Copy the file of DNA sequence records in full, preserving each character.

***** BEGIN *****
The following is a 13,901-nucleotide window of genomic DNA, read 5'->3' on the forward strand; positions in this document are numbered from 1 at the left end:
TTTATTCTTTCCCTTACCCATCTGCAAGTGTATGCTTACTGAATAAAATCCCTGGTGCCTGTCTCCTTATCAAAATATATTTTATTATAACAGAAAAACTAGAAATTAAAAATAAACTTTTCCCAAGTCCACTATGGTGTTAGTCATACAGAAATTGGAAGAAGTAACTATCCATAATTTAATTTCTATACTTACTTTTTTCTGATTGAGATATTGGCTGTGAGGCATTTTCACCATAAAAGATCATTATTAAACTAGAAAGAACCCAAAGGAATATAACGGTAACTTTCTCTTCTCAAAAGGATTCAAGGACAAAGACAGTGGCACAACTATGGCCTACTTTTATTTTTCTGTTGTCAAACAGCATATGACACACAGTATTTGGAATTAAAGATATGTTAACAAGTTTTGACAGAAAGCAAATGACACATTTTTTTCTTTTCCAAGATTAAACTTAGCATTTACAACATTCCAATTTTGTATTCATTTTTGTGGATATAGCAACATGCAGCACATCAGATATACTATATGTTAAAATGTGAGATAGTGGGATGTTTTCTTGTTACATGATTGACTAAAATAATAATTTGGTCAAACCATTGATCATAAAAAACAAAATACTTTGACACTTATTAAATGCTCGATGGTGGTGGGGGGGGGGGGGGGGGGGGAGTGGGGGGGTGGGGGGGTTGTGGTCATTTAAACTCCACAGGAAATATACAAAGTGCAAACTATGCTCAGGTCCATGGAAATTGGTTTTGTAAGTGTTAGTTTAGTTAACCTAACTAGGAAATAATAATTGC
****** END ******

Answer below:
The following is a 13,901-nucleotide window of genomic DNA, read 5'->3' on the forward strand; positions in this document are numbered from 1 at the left end:
TTTATTCTTTCCCTTACCCATCTGCAAGTGTATGCTTACTGAATAAAATCCCTGGTGCCTGTCTCCTTATCAAAATATATTTTATTATAACAGAAAAACTAGAAATTAAAAATAAACTTTTCCCAAGTCCACTATGGTGTTAGTCATACAGAAATTGGAAGAAGTAACTATCCATAATTTAATTTCTATACTTACTTTTTTCTGATTGAGATATTGGCTGTGAGGCATTTTCACCATAAAAGATCATTATTAAACTAGAAAGAACCCAAAGGAATATAACGGTAACTTTCTCTTCTCAAAAGGATTCAAGGACAAAGACAGTGGCACAACTATGGCCTACTTTTATTTTTCTGTTGTCAAACAGCATATGACACACAGTATTTGGAATTAAAGATATGTTAACAAGTTTTGACAGAAAGCAAATGACACATTTTTTTCTTTTCCAAGATTAAACTTAGCATTTACAACATTCCAATTTTGTATTCATTTTTGTGGATATAGCAACATGCAGCACATCAGATATACTATATGTTAAAATGTGAGATAGTGGGATGTTTTCTTGTTACATGATTGACTAAAATAATAATTTGGTCAAACCATTGATCATAAAAAACAAAATACTTTGACACTTATTAAATGCTCGATGGTGGTGGGGGGGGGGGGGGGGGGGGAGTGGGGGGGTGGGGGGGTTGTGGTCATTTAAACTCCACAGGAAATATACAAAGTGCAAACTATGCTCAGGTCCATGGAAATTGGTTTTGTAAGTGTTAGTTTAGTTAACCTAACTAGGAAATAATAATTGC